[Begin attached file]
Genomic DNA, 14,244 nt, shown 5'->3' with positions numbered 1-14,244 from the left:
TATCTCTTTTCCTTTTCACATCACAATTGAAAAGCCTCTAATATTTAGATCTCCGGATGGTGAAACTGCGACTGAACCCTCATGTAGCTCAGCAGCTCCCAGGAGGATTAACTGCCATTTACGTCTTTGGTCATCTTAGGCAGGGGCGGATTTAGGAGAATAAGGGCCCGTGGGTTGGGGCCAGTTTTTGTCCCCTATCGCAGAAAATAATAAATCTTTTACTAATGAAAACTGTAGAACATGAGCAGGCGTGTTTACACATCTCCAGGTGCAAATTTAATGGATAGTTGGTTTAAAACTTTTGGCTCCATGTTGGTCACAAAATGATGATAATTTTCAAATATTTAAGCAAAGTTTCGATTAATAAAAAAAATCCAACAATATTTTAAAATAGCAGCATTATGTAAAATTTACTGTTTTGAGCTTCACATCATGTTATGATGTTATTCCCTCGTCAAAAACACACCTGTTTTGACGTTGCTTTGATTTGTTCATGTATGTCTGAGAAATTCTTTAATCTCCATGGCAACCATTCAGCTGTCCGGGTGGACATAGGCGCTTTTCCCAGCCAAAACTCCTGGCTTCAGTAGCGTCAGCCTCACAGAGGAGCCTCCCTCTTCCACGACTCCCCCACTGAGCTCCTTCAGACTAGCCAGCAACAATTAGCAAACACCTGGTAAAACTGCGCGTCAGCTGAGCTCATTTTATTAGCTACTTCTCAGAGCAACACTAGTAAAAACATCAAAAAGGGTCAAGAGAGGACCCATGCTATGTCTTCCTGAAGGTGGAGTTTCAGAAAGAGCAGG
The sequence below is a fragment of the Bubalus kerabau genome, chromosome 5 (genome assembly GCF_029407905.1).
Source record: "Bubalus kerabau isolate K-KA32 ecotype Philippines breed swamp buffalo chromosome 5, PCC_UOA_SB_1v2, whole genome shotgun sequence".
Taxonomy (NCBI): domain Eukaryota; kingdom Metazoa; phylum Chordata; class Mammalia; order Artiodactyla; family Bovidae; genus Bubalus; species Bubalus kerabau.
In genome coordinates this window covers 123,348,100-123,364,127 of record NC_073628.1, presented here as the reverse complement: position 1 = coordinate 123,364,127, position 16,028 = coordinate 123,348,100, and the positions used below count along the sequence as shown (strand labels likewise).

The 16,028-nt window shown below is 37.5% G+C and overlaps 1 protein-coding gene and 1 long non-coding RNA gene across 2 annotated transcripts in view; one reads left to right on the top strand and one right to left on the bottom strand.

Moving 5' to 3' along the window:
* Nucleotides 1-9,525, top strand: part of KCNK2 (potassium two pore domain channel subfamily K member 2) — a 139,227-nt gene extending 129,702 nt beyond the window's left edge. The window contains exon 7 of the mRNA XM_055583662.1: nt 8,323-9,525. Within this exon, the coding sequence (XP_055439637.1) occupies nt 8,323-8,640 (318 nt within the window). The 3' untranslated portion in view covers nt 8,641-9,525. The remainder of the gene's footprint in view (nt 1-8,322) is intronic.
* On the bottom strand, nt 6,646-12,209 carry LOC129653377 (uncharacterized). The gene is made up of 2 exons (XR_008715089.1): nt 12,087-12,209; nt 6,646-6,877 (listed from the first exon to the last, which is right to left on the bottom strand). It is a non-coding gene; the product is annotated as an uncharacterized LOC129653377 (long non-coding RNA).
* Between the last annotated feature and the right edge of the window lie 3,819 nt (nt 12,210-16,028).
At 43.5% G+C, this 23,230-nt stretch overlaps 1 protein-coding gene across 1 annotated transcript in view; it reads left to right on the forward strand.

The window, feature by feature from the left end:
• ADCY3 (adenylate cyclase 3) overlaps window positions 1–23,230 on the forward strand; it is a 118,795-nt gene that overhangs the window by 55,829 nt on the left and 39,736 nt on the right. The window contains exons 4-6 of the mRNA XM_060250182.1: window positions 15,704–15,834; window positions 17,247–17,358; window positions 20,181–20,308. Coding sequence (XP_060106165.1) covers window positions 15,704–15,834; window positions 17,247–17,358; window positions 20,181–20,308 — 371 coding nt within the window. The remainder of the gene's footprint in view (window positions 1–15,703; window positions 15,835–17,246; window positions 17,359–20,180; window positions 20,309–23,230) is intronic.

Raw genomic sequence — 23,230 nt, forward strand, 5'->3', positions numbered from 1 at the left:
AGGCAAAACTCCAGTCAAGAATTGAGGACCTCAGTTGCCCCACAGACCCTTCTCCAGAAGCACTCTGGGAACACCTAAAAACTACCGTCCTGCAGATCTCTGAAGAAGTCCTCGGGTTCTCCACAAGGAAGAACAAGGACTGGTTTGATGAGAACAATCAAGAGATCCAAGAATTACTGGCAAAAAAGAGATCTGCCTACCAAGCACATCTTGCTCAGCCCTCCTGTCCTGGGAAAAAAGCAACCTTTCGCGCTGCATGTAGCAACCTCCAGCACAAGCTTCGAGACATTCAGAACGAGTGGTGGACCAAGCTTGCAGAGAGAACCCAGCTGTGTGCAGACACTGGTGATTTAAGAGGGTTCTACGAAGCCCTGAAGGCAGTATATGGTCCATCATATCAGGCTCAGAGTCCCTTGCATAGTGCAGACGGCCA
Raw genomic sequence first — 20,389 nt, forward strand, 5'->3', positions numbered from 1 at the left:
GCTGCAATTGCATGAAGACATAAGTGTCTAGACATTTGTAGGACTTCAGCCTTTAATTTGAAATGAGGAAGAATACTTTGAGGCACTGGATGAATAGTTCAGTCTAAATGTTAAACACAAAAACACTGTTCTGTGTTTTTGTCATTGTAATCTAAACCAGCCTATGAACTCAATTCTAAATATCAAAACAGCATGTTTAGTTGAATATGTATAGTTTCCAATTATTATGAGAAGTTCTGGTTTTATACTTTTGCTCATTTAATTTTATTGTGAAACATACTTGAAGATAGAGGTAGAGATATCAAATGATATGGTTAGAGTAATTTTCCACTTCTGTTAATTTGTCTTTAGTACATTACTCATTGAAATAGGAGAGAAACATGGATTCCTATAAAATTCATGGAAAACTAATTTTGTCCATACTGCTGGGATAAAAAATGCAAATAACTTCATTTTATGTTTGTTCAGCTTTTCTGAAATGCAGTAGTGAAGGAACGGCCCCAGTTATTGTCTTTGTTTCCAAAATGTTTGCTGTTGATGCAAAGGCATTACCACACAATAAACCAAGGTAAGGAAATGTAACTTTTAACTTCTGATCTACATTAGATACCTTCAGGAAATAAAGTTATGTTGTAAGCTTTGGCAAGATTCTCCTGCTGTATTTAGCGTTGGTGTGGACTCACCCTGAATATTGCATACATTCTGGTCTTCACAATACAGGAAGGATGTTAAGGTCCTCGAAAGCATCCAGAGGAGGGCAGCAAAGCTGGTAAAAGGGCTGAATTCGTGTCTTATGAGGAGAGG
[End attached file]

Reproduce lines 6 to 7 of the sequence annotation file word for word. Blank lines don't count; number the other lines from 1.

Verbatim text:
In genome coordinates this window covers 123,348,100-123,364,127 of record NC_073628.1, presented here as the reverse complement: position 1 = coordinate 123,364,127, position 16,028 = coordinate 123,348,100, and the positions used below count along the sequence as shown (strand labels likewise).

The 16,028-nt window shown below is 37.5% G+C and overlaps 1 protein-coding gene and 1 long non-coding RNA gene across 2 annotated transcripts in view; one reads left to right on the top strand and one right to left on the bottom strand.